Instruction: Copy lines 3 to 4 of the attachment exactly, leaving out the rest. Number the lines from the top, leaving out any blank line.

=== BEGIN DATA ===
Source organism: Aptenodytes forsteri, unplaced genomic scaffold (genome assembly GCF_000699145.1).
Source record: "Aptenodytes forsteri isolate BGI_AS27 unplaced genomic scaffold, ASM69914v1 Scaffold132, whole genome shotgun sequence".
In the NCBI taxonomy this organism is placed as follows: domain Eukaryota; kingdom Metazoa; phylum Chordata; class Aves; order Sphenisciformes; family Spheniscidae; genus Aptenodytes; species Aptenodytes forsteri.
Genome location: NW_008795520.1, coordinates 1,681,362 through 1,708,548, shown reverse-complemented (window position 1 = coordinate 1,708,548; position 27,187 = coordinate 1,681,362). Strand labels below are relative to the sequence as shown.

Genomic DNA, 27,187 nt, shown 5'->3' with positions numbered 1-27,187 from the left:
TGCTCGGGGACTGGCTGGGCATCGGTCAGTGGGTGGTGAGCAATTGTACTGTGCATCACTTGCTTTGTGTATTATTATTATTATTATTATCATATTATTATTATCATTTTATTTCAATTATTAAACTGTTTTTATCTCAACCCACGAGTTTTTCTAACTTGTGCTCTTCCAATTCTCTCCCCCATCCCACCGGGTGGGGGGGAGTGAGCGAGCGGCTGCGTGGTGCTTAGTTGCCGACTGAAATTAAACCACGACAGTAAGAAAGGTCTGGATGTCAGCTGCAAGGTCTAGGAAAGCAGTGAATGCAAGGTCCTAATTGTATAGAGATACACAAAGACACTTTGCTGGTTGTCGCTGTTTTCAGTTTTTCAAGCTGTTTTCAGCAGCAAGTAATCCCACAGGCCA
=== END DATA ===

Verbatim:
In the NCBI taxonomy this organism is placed as follows: domain Eukaryota; kingdom Metazoa; phylum Chordata; class Aves; order Sphenisciformes; family Spheniscidae; genus Aptenodytes; species Aptenodytes forsteri.
Genome location: NW_008795520.1, coordinates 1,681,362 through 1,708,548, shown reverse-complemented (window position 1 = coordinate 1,708,548; position 27,187 = coordinate 1,681,362). Strand labels below are relative to the sequence as shown.